Living with Prostatitis
Medically reviewed by Dr. Paul Song M.D
You may be wondering about how you can keep on living with prostatitis, but it is important to keep a positive attitude and be proactive in your treatment. There are plenty of strategies for dealing with the pain and many options for getting help that range from conventional treatment to the many natural and alternative therapies available to you.
If you have been living with prostatitis for a long time, it’s possible and expected to feel frustrated. You may even be depressed or feeling hopeless, but it is important to deal with these feelings and find support through family, friends, or even prostatitis support groups. Learning about alternative therapies and exercises can get you into a more positive mind-set, which is going to help improve your rate of healing.
What experts agree on is that a multimodal approach to treating prostatitis works best. Because many cases of prostatitis are caused by factors that lie outside of the prostate itself and elsewhere in the body, you need to approach this condition holistically.
Consider any dietary or nutritional issues, such as an undiagnosed food intolerance or allergy. Pay attention to whether foods you eat or drink make your symptoms better or worse, because there are definitely foods to avoid. Following The Prostate Diet can help you optimize your general prostate health. Taking antibiotics can wreak havoc on your intestinal health, which can affect your pelvic health, so getting your gut flora back in balance with a good daily probiotic is a good step as well.
In addition to probiotics and diet, other natural chronic prostatitis and pelvic pain treatments include supplements. Many supplements for prostatitis are well researched. Phytotherapy, which involves combining the supplements pollen and quercetin (along with probiotics), is recognized by medical doctors and is part of the UPOINT system for prostatitis treatment as well as the holistic program, Dr. Geo’s “NPAT” CPPS Treatment Program.
It is important to determine if your chronic prostatitis/chronic pelvic pain syndrome (CP/CPPS) is caused by pelvic muscle tension or dysfunction. The pain for about 50% of men with CP/CPPS is due to a pelvic floor disorder. If that is the case for you, there are many alternative chronic prostatitis and pelvic treatments that can help. They range from acupuncture, prostate massage, trigger point release therapy, and physiotherapy to stress management and cognitive behavioral therapy. There are simple at-home pain relief solutions such as taking sitz baths and applying hot water bottles or ice packs to more involved physiotherapy programs you can take part in, depending on your needs. There is a range of products and devices to help treat the symptoms and make you more comfortable as well.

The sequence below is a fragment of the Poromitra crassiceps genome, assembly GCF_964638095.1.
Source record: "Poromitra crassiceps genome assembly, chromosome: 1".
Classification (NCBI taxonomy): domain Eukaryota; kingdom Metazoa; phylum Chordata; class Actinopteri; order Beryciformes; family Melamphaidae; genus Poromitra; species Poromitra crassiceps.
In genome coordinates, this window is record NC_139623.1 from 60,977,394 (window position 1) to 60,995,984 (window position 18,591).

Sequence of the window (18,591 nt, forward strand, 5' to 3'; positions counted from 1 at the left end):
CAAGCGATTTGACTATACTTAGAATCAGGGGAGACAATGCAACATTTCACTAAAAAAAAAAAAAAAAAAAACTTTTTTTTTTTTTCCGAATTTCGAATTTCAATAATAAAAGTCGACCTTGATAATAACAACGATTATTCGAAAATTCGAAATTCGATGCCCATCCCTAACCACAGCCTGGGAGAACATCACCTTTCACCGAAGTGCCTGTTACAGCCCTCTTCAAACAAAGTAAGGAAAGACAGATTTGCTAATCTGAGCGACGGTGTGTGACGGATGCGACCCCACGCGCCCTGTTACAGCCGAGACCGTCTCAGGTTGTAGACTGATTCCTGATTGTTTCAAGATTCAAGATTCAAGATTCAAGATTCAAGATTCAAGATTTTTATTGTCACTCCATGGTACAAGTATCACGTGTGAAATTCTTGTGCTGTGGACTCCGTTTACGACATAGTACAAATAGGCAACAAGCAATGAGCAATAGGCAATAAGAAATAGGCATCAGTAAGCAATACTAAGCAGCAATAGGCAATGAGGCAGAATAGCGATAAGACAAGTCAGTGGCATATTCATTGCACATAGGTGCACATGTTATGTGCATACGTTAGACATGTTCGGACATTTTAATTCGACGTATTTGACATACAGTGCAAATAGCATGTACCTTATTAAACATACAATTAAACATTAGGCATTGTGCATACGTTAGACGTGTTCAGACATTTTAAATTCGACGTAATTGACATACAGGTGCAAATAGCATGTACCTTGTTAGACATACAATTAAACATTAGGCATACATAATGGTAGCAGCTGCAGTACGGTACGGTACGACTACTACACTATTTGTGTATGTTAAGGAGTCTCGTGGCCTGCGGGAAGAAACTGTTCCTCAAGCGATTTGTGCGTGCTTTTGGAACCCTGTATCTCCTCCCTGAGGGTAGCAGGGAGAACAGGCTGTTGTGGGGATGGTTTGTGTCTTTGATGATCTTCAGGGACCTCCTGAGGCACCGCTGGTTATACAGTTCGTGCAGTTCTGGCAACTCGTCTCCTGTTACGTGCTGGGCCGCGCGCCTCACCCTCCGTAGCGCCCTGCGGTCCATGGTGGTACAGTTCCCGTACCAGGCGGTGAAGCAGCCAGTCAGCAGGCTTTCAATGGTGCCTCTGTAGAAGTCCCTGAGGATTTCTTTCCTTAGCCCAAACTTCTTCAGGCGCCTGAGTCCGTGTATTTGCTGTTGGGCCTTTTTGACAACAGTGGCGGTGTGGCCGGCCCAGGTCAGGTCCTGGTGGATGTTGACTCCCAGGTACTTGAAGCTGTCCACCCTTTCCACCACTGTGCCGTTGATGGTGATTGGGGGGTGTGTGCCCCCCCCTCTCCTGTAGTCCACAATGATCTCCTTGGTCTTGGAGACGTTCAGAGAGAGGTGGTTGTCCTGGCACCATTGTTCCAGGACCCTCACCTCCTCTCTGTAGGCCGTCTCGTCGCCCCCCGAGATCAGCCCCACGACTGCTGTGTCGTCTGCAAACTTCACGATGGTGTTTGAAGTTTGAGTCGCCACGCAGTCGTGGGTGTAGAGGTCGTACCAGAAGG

Addressing the psychological component of your prostatitis is key to your healing. Studies have shown that stress and anxiety can trigger pelvic tension and pain. Even if stress and anxiety are not the initial causes of your problems, living with a chronic pain condition that is difficult to treat can cause stress, depression, and anxiety, which can make all your symptoms even worse. Overcoming depression and anxiety are important to healing your pelvic pain.
Another aspect that can affect both your physical health and your psychological well-being is dealing with sexual issues related to prostatitis. Some men suffer embarrassment and relationship problems due to their sexual problems or concerns. You may be wondering, “Can I have sex with prostatitis?” There can be some sexual problems. Some men have pain or difficulty with orgasm during sex, but treatment with quercetin and pollen has been shown to help. It is also important to have safe sex, as bacteria from your partner or certain sexual activities can cause you to get bacteria or sexually transmitted diseases that can cause prostatitis. Most of these issues can be resolved if you take the right measures.
More generally, you need to look at your lifestyle, exercise, and daily habits to see if there are any potential triggers there. A whole-body approach can help you attack your prostatitis symptoms from many different angles and address the needs of your body and mind. Even losing weight and getting more exercise provides many positive benefits for prostatitis patients. Cutting back on caffeine and alcohol consumption helps some men, as these are irritating to the bladder area and can worsen urinary symptoms of prostatitis.
Don’t believe that living with prostatitis is accepting and living with pain, because there is hope and many of the alternative and drug-free treatments take time and patience. In the meantime, do your best to reduce your stress level and pick up healthy habits of exercising regularly, eating an anti-inflammatory whole-food diet rich in fruits and vegetables, and avoiding chemicals and foods that can make your prostatitis symptoms worse. And if after several months you still need help living with prostatitis, you can talk to you doctor about medication, surgery for prostatitis, or other medical treatments. There are many options available to you, as long as you keep an open mind and are willing to try new treatments.